If Marcus were a start-up, people would throw money at us

David Solomon, Goldman Sachs, at Marcus event

Less than three years into its pivot to retail banking for the masses, Goldman Sachs CEO David Solomon still feels like an underdog.

The firm’s Marcus business gathers $1 billion in deposits a month and recently announced its first credit card with Apple, but that progress has yet to be reflected in Goldman’s stock, which trades at a discount compared with rivals. So when J.D. Power presented the firm with an award this week for customer satisfaction in personal loans, topping other big banks and fintech upstarts, Solomon soaked in the moment.

“We started out to try to create a business that would disrupt what’s a big broad industry by really focusing on our customers, on our clients in a way that we would provide better service, better solutions, deal with pain points,” Solomon told about 200 Marcus workers who gathered on the 26th floor of the firm’s New York headquarters for a meeting attended by CNBC.

“Now, we’re getting absolutely no credit from anybody else in the investing community about that yet,” Solomon said.

“If we were out in Silicon Valley and made 20% of the progress that we’ve made, we would get a lot of credit and people would be throwing money at us to own a piece of this business,” he added. “But nestled inside little old Goldman Sachs, we’re just going to have to prove it over time.”

In the post-financial crisis era, retail banking fueled by cheap deposits earns a far higher return than capital markets businesses, which is why Goldman is making this push. But Marcus sits within a company that still gets most of its revenue from Wall Street activities like trading and mergers advice, and the trading businesses in particular have been exposed to an industry-wide decline. Goldman shares have fallen 17% in the past year.

Despite the investor indifference, Goldman’s Marcus business is at an inflection point. Begun in late 2016, it has essentially two products: high-interest savings and personal loans. The bank has gathered about $48 billion in deposits and made $5 billion in loans so far, but new offerings are coming.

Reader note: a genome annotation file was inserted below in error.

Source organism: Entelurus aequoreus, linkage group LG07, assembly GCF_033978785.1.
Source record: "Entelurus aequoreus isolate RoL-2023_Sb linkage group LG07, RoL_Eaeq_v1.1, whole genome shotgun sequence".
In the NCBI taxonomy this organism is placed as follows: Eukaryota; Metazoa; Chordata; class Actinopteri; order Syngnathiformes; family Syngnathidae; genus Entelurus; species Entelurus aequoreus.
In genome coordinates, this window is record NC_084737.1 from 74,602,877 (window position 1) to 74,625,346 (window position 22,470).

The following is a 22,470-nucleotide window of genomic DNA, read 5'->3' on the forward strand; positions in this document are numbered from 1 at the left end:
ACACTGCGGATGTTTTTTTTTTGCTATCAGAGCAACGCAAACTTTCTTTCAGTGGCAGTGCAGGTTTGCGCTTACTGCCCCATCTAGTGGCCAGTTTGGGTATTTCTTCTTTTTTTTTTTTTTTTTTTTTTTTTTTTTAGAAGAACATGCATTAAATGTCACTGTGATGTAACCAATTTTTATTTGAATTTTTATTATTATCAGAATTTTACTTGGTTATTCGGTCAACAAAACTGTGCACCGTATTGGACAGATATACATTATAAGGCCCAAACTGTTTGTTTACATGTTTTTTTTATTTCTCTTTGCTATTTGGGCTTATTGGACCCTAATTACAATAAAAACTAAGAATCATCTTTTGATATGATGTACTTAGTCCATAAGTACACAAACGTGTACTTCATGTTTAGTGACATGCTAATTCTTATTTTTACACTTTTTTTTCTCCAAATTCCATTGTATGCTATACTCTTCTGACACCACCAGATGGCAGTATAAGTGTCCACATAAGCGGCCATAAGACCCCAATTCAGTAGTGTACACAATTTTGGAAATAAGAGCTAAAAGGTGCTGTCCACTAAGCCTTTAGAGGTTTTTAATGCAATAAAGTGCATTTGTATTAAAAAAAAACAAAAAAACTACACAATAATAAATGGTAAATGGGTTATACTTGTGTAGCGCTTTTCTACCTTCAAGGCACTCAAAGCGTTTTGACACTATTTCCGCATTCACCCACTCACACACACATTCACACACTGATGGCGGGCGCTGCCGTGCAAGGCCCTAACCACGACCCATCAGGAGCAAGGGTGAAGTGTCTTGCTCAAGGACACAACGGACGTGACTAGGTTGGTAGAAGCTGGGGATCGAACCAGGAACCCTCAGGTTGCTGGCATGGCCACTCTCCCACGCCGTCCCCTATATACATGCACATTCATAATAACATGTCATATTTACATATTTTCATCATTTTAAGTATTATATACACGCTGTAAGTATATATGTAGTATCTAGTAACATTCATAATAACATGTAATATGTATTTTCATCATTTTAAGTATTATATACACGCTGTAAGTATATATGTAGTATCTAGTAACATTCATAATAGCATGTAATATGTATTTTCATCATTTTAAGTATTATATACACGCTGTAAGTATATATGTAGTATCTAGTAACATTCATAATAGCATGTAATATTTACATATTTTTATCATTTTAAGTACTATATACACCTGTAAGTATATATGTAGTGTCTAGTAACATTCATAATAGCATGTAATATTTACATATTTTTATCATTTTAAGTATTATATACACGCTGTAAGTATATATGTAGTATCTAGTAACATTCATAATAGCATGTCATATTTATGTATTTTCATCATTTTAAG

Next up is the Apple Card, and after that, a digital wealth management service for the mass affluent, executives have said. At some point, the personal finance app Goldman bought last year, Clarity Money, will join the Marcus brand. Ultimately, the bank could offer the full spectrum of retail finance products, either directly or through partnerships, from checking accounts to mortgages and insurance.

Goldman doesn’t yet disclose much about Marcus, which is part of its investing and lending division, including how much revenue it generates.

‘Vampire squid’

The fact that consumers surveyed by J.D. Power gave Goldman high marks for a financial product underscores the weirdness of the bank’s move to Main Street. For nearly all of its 150 years, Goldman courted the rich and powerful, from heads of state to CEOs and hedge fund managers.

To the extent that the public was aware of Goldman Sachs, it was mostly from negative headlines about questionable institutional deals during the financial crisis, leading Rolling Stone to label the bank a “vampire squid” whose purpose was to extract money from humanity.

Now, through Marcus, the bank is looking to help average Americans save a few dollars here and there.

“In the history of our firm there are different periods of time where we all go through different cycles and different things happen,” Solomon said in an interview Tuesday after the J.D. Power event. “I believe there are a lot of people in the world who aspire to be affiliated with our brand, and if we offer a service to them that’s more focused on what they need, over time we’ll have plenty of customers.”

Goldman’s threats to disrupt the other big banks have brought skepticism. The rest of the card industry is watching the rollout of the Apple Card after Citigroup pulled out of talks amid doubts it could earn an acceptable profit on the partnership, CNBC reported last month.

By all appearances, Goldman’s Marcus offerings seem to be as advertised: No fees, simple disclosures and streamlined applications.

Digital deals

The bank created its products after surveying 100,000 potential customers, according to Harit Talwar, who runs Goldman’s global consumer finance operations. By starting a new business from scratch, he claims that they can offer personalization others can’t, like loans with nonstandard durations and automated payment deferrals for people impacted by natural disasters.

The bank’s online savings account currently pays a 2.25% interest rate, far higher than accounts from big U.S. banks with extensive branch networks. And its personal loans are often used to pay off credit cards with interest rates that are 3% to 5% higher than Marcus, Talwar said.

In its latest incarnation, Goldman appears to have figured out that rather than being pure altruism, the new fintech ethos of zero fees and pricing transparency is actually an advanced form of self-interest.

“Our promise is that in everything we do, we help customers save money,” Talwar said in a recent interview. “We are not doing it as a not-for-profit motive or something. We are doing it because we think it helps us win.”

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